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Let Us Build Together

Page 8

Tricia Natoli

On day 2 we began to work on our task, building a three-bedroom house in 5 days, a very simple dwelling, no wiring or plumbing required. It was to be high-set to give the family a space underneath where sea breezes would keep them, and the house above, cool. Making the staircase up to the house was extremely hard work. No power tools, just good old-fashioned elbow grease did the job, chiselling rectangles out of the two sides in order that the steps could be slotted in. No Health and Safety regulations here, so no handrails. The women of the team learnt how to use a hammer like a real tradie, not holding it close to the head!   

Day 6 was market day and early in the morning we were taken to a clearing close to the beach where everyone set out their wares. No business could be conducted until all the vendors had arrived, a real level playing field. The team was ushered in first, so we could get the pick of the freshest fruits and vegetables; the playing field is not so level in this regard. Whilst waiting for the market to open we looked around and realised we were at Scarlet Beach, the site of a battle in World War 2 where many Australians lost their lives fighting Japanese forces.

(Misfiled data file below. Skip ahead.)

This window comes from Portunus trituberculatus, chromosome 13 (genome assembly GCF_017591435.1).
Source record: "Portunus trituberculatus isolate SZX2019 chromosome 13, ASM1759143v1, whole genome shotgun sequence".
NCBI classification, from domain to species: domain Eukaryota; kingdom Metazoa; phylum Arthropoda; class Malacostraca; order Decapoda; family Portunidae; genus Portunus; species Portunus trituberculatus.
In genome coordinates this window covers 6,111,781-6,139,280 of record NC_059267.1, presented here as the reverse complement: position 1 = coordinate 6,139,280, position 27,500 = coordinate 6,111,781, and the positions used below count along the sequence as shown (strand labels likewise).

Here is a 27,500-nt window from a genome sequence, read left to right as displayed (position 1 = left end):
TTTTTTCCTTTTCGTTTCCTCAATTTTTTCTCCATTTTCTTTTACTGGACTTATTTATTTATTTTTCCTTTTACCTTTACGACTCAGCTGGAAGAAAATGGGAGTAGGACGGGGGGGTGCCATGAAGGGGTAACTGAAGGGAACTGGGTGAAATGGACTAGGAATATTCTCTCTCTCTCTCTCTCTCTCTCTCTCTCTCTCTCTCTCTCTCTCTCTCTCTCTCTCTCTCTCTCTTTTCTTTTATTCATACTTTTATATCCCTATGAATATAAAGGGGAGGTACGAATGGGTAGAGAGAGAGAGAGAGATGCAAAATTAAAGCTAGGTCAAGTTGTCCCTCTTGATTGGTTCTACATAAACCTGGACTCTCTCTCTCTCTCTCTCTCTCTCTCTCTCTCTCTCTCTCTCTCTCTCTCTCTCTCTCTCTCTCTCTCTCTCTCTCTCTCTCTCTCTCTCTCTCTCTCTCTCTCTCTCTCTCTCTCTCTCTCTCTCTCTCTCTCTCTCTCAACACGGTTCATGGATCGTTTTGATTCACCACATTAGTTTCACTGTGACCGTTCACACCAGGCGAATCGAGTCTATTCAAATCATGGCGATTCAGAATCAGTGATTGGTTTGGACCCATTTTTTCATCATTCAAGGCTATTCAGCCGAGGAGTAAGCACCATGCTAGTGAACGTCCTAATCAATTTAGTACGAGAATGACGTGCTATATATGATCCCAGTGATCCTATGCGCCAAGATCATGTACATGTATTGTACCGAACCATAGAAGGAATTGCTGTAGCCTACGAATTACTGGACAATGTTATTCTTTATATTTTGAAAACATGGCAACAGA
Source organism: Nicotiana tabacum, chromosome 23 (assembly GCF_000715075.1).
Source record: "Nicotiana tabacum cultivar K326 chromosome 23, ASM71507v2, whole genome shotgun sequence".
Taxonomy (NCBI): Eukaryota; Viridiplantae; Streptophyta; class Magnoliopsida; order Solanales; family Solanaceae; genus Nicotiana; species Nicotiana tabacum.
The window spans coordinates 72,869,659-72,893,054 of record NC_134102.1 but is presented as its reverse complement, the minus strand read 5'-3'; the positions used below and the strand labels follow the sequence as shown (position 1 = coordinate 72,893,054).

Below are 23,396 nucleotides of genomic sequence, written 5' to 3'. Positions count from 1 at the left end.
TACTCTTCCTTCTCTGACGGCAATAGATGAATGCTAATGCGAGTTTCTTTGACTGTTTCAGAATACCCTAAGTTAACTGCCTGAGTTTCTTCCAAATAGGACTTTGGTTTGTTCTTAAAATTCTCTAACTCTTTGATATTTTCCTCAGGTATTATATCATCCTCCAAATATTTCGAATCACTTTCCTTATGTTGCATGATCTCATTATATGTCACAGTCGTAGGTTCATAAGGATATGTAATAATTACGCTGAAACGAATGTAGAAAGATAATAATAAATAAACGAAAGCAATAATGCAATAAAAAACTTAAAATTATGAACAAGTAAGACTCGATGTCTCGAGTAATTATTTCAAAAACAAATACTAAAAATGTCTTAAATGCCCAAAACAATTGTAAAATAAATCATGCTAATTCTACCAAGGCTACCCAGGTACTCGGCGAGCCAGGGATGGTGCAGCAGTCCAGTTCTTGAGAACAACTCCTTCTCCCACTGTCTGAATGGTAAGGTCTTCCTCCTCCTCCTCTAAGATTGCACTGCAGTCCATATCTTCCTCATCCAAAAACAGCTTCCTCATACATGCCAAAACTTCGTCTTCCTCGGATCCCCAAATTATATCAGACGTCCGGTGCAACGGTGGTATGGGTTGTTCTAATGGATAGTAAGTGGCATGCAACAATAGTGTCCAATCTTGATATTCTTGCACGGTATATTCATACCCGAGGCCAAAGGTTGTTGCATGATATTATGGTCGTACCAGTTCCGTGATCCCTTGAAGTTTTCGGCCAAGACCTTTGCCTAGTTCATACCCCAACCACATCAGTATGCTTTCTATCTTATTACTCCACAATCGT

Later that day panic set in; it looked as though the house would not be finished before the planned dedication. People would be walking from far distances to join in the celebrations, it had to be finished. Luckily the generator had uses other than powering a saw. Lights were set up and the men worked through most of the night to get the job done.

The next day we saw the finished house. It was very handsome, constructed of vertical hardwood boards with battens covering the joins. In the afternoon people began to congregate outside. Luckily there were big logs to sit on because the wait for the ceremony was very long and hot. Finally the signal was given for the minister to begin the blessing and dedication. Each member of the HfH team was given a bilum, a large colourful string bag made by the women of the village, a very special gift. With the end of the formal ceremony every adult present went up the stairs to inspect the inside. We watched with bated breath to see if “our” house would withstand the weight. Sighs of relief were heard when people started to leave and the house remained standing.

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